“Good art is art that allows you to enter it from a variety of angles and to emerge with a variety of views.”
– Mary Schmich
One of the aspects of this job that I’ve come to really value is the variety of new people I get to meet. Every assignment is different in some way, often because each situation or product has a distinct purpose, but ultimately it is the diverse personalities behind each task that make it enriching. Just in the first two weeks of this month, we’ve had the good fortune to work with an engineer from Germany, a graphic designer, a florist, a Canadian university student, a restaurant owner, a caravan salesman…. and today a zoologist who specialises in researching quolls.
We weren’t doing an assignment for him however. He was doing us a favour. We needed a male with long hair and beard, a male with character, a male who looked like he wouldn’t be out of place wearing a cloak and holding a staff. We needed a Merlin. Enter Scott. Contact had been made whilst participating in a student mentoring program at one of the local high schools and after explaining the project to him, he willingly agreed to be a model. And we couldn’t have chosen a more fitting person. He made the photos come alive. Just looking at the shots on the viewer on the camera, we already knew the pictures were going to be remarkable.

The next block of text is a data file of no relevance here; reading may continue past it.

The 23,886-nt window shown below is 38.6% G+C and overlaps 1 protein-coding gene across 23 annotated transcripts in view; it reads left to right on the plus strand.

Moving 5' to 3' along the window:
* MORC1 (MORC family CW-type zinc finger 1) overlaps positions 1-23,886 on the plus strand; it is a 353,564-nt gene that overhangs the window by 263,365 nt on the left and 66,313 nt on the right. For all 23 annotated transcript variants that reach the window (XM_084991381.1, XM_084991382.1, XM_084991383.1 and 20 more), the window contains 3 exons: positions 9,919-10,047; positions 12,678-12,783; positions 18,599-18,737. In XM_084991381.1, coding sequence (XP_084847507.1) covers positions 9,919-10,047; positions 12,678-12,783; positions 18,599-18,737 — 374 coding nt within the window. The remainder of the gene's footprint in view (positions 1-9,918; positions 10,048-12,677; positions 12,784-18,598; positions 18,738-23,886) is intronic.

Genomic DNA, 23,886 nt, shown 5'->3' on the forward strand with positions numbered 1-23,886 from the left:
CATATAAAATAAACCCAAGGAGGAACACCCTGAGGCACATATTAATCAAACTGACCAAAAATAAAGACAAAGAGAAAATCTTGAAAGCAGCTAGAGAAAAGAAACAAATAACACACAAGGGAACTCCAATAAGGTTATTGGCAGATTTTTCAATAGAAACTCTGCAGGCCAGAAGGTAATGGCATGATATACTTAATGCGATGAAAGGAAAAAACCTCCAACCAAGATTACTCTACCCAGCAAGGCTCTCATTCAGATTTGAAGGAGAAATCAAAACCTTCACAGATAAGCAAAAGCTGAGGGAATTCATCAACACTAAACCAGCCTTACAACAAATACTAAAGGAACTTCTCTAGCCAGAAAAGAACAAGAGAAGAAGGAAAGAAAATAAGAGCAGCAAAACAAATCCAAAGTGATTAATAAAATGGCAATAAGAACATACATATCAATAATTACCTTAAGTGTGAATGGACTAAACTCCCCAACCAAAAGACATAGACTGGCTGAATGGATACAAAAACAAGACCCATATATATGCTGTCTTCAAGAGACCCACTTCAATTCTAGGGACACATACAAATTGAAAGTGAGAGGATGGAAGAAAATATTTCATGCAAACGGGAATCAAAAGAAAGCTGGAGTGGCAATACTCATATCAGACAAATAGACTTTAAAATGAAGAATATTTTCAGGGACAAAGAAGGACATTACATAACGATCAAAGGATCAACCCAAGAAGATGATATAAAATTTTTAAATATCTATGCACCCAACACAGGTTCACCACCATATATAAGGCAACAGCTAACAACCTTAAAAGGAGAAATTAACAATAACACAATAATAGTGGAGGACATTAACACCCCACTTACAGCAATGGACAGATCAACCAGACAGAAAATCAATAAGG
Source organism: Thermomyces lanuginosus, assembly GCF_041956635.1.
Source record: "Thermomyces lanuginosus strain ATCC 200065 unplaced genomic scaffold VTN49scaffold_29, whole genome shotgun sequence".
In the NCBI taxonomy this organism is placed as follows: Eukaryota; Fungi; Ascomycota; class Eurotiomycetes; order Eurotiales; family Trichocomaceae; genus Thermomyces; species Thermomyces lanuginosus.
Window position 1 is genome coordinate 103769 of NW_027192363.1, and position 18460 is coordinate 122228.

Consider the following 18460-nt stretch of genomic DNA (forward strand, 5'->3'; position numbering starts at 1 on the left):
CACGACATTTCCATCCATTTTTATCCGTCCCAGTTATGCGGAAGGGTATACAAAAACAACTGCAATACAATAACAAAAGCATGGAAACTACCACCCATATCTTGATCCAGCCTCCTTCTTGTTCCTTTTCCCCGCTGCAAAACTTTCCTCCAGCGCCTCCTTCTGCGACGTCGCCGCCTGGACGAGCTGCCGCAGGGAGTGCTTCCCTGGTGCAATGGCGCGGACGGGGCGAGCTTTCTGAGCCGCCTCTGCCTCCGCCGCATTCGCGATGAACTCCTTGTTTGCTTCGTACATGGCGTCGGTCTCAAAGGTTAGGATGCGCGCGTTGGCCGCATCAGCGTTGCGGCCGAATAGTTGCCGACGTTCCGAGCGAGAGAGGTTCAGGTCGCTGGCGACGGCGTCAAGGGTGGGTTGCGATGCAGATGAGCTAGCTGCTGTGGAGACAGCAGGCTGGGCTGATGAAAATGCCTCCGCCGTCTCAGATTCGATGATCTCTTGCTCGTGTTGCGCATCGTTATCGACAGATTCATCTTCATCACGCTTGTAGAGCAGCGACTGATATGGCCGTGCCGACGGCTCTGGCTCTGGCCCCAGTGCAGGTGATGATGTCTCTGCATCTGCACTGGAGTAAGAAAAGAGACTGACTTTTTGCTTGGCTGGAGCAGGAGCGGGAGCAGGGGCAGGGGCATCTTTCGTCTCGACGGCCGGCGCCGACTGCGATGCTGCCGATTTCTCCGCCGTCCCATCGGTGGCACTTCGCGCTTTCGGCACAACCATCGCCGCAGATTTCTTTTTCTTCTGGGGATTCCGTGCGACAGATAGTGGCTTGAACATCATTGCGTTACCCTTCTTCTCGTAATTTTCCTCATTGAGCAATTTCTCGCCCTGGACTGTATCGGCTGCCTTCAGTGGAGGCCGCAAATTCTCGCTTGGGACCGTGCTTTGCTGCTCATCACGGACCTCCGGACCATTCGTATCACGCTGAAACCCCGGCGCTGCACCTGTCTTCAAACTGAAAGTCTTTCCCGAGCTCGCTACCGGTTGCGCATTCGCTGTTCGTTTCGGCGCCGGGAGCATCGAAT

And this is just another example of our typical Sunday afternoons. Nearly every Sunday for the last eight months has been spent photographing models with all sorts of amazing floral art arrangements for a book, loosely titled ‘Flora Mythica’ that has been commissioned by a European publishing house. Based on the theme of literature and stories, the book is a compilation of floral creations made by accomplished florist, Marco Appelfeller, in shots that recreate, with a slightly modern twist, images from fairy tales, Shakespeare plays and Greek mythology and other stories. Often the pictures are taken indoors, but sometimes we find ourselves standing outside in the drizzle and mist, as we were today, in order to capture the shot. Scott was such a good-humoured participant, and in between helping us scout locations and posing in a floral wizard’s hat, we got to hear about his work tagging and studying quolls and lecturing at USC. This made me ponder again on the fact that, without the opportunities this job presents, Scott was not someone that I would usually be given the occasion to meet. And to paraphrase Robert Frost, what a difference these moments have made to my life experience.